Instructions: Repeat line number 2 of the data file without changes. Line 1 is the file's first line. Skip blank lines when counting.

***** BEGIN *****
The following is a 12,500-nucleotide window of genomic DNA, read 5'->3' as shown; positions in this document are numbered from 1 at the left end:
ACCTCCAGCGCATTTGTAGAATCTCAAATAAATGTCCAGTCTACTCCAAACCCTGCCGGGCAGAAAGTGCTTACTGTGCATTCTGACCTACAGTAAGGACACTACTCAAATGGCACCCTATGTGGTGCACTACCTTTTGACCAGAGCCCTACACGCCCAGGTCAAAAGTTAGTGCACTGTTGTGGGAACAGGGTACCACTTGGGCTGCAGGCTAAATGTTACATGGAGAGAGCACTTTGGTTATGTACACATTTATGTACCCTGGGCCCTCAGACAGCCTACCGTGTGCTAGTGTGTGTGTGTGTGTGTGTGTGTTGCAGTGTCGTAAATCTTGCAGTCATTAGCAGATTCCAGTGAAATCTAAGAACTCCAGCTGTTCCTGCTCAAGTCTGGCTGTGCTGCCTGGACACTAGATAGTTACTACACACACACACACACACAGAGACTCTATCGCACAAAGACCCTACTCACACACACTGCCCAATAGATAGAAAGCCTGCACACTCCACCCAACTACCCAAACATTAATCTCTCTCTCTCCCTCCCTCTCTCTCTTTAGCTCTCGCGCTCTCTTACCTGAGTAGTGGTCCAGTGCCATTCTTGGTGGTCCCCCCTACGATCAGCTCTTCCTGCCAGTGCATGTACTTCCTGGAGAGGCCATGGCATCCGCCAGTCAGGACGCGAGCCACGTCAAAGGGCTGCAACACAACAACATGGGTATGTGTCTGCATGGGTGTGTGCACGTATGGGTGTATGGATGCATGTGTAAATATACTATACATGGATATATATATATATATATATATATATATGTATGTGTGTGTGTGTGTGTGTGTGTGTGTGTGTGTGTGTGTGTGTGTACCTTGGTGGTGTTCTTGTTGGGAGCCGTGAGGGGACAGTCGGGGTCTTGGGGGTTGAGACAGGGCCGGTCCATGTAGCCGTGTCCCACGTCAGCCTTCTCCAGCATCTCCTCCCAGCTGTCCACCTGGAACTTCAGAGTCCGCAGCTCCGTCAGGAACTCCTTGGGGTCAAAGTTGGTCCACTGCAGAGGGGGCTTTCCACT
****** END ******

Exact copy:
ACCTCCAGCGCATTTGTAGAATCTCAAATAAATGTCCAGTCTACTCCAAACCCTGCCGGGCAGAAAGTGCTTACTGTGCATTCTGACCTACAGTAAGGACACTACTCAAATGGCACCCTATGTGGTGCACTACCTTTTGACCAGAGCCCTACACGCCCAGGTCAAAAGTTAGTGCACTGTTGTGGGAACAGGGTACCACTTGGGCTGCAGGCTAAATGTTACATGGAGAGAGCACTTTGGTTATGTACACATTTATGTACCCTGGGCCCTCAGACAGCCTACCGTGTGCTAGTGTGTGTGTGTGTGTGTGTGTGTTGCAGTGTCGTAAATCTTGCAGTCATTAGCAGATTCCAGTGAAATCTAAGAACTCCAGCTGTTCCTGCTCAAGTCTGGCTGTGCTGCCTGGACACTAGATAGTTACTACACACACACACACACACAGAGACTCTATCGCACAAAGACCCTACTCACACACACTGCCCAATAGATAGAAAGCCTGCACACTCCACCCAACTACCCAAACATTAATCTCTCTCTCTCCCTCCCTCTCTCTCTTTAGCTCTCGCGCTCTCTTACCTGAGTAGTGGTCCAGTGCCATTCTTGGTGGTCCCCCCTACGATCAGCTCTTCCTGCCAGTGCATGTACTTCCTGGAGAGGCCATGGCATCCGCCAGTCAGGACGCGAGCCACGTCAAAGGGCTGCAACACAACAACATGGGTATGTGTCTGCATGGGTGTGTGCACGTATGGGTGTATGGATGCATGTGTAAATATACTATACATGGATATATATATATATATATATATATATATGTATGTGTGTGTGTGTGTGTGTGTGTGTGTGTGTGTGTGTGTGTGTGTACCTTGGTGGTGTTCTTGTTGGGAGCCGTGAGGGGACAGTCGGGGTCTTGGGGGTTGAGACAGGGCCGGTCCATGTAGCCGTGTCCCACGTCAGCCTTCTCCAGCATCTCCTCCCAGCTGTCCACCTGGAACTTCAGAGTCCGCAGCTCCGTCAGGAACTCCTTGGGGTCAAAGTTGGTCCACTGCAGAGGGGGCTTTCCACT